Rocky Mountain Institute (RMI) has launched a new report, Seven Challenges for Energy Transformation, during three connected international events in Delhi, Beijing and New York.
The events — branded “EMERGE” — convened some of the world’s leading energy stakeholders and catalysts to kick-start a global effort to accelerate the energy transition and mitigate the climate crisis.
The report frames RMI’s view on the most critical areas for collective action in the next three to five years that will keep global temperature rise to well below 2 degrees Celsius. The report identifies tipping points for rapid change that can be leveraged across investment, breakthrough policies, cross-sectoral partnerships and more. It calls for decisive actions on the part of citizens, corporations, philanthropic institutions, subnational leaders, regulators and policymakers to work together in new ways that leapfrog outdated boundaries and scale new and existing technologies.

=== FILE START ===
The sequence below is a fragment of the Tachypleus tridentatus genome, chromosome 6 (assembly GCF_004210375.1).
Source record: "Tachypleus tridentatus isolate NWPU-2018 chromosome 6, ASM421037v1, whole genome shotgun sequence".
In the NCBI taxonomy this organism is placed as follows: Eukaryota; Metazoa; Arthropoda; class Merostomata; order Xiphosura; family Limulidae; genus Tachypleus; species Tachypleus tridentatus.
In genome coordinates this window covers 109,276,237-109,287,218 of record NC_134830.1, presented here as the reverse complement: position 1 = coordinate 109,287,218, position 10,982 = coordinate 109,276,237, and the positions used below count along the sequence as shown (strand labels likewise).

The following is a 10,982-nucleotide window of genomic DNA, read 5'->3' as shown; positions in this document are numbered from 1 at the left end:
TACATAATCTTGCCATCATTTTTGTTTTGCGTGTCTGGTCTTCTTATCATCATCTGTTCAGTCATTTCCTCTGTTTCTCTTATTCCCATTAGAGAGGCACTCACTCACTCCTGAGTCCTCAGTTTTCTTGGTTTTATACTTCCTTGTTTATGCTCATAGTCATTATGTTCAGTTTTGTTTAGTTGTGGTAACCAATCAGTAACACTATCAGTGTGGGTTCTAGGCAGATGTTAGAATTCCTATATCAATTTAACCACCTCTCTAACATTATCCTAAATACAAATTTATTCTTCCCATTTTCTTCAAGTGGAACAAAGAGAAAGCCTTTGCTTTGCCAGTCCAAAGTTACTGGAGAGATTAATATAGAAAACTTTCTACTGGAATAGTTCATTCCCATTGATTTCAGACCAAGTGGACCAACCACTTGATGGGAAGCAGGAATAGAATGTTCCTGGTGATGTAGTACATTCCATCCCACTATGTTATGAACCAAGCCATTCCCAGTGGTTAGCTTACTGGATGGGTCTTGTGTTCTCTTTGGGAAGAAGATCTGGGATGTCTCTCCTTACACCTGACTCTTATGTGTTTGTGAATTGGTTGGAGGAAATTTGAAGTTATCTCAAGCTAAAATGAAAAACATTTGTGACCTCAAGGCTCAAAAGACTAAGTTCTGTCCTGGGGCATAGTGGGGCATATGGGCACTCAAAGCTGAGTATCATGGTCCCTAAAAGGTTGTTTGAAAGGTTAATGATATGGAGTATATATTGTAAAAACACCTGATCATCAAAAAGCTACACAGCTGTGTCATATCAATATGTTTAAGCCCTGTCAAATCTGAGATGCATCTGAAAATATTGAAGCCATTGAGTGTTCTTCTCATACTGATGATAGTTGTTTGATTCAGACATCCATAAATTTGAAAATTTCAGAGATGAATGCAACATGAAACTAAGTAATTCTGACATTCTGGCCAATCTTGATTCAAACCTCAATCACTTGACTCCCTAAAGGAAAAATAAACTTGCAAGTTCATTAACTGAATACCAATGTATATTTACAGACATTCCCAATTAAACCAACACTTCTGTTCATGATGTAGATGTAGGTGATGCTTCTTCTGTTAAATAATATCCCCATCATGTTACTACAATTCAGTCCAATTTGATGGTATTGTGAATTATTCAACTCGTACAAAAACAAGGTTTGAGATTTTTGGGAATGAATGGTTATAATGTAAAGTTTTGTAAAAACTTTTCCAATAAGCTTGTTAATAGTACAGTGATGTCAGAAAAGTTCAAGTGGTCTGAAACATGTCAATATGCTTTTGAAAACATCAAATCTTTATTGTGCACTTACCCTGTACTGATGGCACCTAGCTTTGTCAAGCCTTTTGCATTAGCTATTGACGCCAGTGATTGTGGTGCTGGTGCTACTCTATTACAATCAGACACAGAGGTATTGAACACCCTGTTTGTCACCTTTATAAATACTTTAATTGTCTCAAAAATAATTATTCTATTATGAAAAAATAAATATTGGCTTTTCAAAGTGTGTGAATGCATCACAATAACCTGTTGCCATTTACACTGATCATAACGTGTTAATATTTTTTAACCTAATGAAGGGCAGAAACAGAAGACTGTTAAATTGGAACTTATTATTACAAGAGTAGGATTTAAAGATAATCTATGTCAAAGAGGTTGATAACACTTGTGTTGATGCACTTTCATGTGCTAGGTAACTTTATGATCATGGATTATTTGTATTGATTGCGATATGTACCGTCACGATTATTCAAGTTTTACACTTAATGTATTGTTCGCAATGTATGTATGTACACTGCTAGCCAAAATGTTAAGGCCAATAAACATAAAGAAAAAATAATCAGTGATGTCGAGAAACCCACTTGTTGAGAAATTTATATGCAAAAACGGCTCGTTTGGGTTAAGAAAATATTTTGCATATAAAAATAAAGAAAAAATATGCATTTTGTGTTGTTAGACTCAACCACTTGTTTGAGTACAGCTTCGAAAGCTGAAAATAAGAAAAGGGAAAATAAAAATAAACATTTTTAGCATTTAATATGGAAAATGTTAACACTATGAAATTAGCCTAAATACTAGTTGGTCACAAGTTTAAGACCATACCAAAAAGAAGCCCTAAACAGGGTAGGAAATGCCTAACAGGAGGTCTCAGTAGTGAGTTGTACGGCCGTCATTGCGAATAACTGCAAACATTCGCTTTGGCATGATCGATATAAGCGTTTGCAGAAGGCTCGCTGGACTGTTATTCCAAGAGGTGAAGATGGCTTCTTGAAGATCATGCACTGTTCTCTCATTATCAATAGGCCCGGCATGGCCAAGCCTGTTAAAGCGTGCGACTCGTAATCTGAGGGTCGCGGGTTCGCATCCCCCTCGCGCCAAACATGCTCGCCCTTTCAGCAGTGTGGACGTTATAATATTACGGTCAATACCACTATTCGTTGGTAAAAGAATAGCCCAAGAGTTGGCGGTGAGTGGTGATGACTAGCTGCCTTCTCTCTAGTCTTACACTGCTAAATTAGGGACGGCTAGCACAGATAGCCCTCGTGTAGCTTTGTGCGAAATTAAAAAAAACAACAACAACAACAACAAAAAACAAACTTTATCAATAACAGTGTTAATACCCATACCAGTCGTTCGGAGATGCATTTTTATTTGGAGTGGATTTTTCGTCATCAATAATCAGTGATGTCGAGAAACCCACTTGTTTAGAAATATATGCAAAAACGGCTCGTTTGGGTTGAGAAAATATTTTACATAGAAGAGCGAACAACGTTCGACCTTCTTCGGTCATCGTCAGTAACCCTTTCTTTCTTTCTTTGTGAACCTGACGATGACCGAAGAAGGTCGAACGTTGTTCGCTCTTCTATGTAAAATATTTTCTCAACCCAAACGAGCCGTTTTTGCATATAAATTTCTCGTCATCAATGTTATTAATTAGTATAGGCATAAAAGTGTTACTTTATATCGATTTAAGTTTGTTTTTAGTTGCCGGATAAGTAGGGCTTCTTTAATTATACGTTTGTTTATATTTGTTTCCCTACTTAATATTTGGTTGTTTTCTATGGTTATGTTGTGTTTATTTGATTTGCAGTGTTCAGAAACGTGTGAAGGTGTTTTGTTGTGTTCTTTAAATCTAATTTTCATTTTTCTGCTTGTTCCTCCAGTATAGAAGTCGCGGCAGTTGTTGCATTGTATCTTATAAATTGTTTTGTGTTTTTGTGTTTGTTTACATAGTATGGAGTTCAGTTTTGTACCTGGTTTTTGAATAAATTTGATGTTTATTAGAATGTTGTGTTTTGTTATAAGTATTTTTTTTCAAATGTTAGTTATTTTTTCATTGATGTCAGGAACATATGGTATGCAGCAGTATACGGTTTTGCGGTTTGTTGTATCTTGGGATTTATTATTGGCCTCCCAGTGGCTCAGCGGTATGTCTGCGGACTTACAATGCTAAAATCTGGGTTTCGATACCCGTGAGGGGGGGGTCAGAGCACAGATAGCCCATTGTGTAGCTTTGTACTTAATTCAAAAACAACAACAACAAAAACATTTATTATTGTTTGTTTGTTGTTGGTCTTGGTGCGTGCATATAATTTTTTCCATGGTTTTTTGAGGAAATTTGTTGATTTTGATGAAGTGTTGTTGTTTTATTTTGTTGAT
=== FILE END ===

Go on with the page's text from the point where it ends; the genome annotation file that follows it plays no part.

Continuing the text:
“Working together, public and private institutions can harness market forces to dramatically accelerate the deployment of clean energy technologies,” said Richard Kauffman, chair of the New York State Energy Research and Development Authority. “I’m proud New York is showing how these partnerships are making good progress towards our climate goals.”
The events serve as a starting point for leading energy sector thinkers and catalysts across India, China and the U.S. to explore the seven challenges and develop innovative, market-led ideas that will transform global energy use. Guided by the framework of the report, senior leaders from the public, private and philanthropic sectors will identify the highest leverage points to massively scale zero-carbon solutions together. This ongoing work — part of a multiyear effort spearheaded by RMI — is being undertaken via a series of global labs for stakeholders to forge powerful, cross-sector connections and drive exponential impact.
“The time for action is now,” said Jules Kortenhorst, CEO of RMI. “The window of opportunity to avoid the most severe consequences is closing quickly. This report, and our efforts to mobilise the world’s top leaders to solve it together, is a critical first step to bring about urgently needed change.”